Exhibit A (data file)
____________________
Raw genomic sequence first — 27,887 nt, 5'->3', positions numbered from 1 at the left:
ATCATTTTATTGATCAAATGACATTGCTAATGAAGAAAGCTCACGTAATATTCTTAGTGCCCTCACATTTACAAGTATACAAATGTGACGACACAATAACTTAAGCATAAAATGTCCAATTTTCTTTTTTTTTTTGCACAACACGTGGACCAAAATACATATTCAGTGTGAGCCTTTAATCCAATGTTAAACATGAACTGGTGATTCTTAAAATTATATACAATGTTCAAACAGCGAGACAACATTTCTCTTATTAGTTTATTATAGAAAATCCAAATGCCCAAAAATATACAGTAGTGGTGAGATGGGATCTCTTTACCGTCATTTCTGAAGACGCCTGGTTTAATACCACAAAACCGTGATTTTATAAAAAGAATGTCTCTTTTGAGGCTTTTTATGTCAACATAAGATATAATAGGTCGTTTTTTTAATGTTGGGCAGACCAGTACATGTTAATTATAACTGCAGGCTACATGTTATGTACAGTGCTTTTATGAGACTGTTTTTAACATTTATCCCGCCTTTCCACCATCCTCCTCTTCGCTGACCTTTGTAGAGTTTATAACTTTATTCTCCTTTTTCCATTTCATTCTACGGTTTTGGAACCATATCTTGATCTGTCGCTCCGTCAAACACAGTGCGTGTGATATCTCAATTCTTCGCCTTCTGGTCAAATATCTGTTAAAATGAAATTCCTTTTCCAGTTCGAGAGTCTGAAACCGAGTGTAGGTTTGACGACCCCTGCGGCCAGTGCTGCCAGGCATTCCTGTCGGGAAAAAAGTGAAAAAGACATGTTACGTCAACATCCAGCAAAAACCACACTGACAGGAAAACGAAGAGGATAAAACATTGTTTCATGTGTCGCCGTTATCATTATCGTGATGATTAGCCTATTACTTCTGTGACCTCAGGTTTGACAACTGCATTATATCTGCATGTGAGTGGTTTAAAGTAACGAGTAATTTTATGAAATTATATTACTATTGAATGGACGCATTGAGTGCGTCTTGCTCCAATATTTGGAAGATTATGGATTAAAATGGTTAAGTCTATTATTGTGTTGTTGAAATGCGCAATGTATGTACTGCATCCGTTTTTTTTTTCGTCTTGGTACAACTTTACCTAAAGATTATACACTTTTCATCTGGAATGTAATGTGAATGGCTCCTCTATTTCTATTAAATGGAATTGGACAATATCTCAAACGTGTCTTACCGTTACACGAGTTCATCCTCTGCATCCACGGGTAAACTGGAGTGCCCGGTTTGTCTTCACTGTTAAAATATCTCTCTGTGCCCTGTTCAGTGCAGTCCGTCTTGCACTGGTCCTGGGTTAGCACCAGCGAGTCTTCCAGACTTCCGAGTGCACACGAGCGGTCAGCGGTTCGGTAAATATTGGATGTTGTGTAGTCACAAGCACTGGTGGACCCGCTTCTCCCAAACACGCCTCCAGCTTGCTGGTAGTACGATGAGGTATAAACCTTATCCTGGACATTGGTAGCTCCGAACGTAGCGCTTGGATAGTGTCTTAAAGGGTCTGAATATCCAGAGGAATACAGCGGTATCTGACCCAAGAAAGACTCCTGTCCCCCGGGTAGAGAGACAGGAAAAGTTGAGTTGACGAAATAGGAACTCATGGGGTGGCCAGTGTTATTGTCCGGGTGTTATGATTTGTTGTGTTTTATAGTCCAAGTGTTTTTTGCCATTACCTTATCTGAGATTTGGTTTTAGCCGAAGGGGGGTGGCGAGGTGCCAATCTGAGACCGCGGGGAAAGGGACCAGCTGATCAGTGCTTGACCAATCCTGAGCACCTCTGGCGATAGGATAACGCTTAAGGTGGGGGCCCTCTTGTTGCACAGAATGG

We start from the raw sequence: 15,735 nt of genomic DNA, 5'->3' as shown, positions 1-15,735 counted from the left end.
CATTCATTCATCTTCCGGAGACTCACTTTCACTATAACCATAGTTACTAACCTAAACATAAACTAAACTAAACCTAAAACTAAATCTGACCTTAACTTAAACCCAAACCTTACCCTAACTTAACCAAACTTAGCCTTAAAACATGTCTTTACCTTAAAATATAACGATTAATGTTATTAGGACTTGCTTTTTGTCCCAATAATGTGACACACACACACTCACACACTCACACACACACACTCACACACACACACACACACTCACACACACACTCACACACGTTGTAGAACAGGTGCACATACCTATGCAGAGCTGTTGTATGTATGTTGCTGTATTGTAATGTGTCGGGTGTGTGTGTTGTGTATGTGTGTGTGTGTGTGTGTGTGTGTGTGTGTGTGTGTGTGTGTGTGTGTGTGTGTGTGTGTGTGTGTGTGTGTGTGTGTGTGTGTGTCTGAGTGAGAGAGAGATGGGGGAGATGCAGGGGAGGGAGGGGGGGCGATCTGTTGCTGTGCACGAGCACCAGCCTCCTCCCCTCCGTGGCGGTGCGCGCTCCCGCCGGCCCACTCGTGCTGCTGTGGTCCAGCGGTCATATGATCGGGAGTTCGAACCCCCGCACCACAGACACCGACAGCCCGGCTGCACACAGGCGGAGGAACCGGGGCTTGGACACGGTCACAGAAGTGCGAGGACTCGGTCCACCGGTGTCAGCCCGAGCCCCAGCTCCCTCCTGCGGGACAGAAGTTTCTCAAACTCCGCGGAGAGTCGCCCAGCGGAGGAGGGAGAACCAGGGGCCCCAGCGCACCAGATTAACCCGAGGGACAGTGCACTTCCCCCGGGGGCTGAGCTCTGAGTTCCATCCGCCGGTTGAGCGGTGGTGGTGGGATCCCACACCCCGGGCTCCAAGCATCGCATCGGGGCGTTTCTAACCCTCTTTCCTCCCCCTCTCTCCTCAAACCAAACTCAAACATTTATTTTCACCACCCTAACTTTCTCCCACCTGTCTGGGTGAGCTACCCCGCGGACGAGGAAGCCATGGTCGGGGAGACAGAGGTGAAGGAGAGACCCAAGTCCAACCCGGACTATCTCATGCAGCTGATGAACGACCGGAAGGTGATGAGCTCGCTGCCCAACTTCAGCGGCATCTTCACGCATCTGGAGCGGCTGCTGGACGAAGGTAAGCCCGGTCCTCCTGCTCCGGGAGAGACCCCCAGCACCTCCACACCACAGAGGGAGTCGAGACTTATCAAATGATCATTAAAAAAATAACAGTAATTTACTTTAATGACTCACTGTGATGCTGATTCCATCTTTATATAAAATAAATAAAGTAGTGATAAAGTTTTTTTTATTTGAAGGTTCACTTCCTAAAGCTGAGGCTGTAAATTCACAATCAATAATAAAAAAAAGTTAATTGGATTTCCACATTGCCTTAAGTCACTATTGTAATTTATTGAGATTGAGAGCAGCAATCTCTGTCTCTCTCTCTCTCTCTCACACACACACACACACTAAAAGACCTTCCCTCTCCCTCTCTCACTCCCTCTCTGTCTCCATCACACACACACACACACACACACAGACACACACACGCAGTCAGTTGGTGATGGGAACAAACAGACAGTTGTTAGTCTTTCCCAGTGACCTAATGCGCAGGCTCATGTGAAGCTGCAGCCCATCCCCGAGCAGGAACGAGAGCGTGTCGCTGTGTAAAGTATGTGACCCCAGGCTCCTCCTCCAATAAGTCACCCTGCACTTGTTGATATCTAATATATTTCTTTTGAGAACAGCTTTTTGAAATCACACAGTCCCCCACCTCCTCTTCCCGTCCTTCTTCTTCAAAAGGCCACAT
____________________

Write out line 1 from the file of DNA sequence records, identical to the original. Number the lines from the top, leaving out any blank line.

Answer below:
Raw genomic sequence first — 27,887 nt, 5'->3', positions numbered from 1 at the left: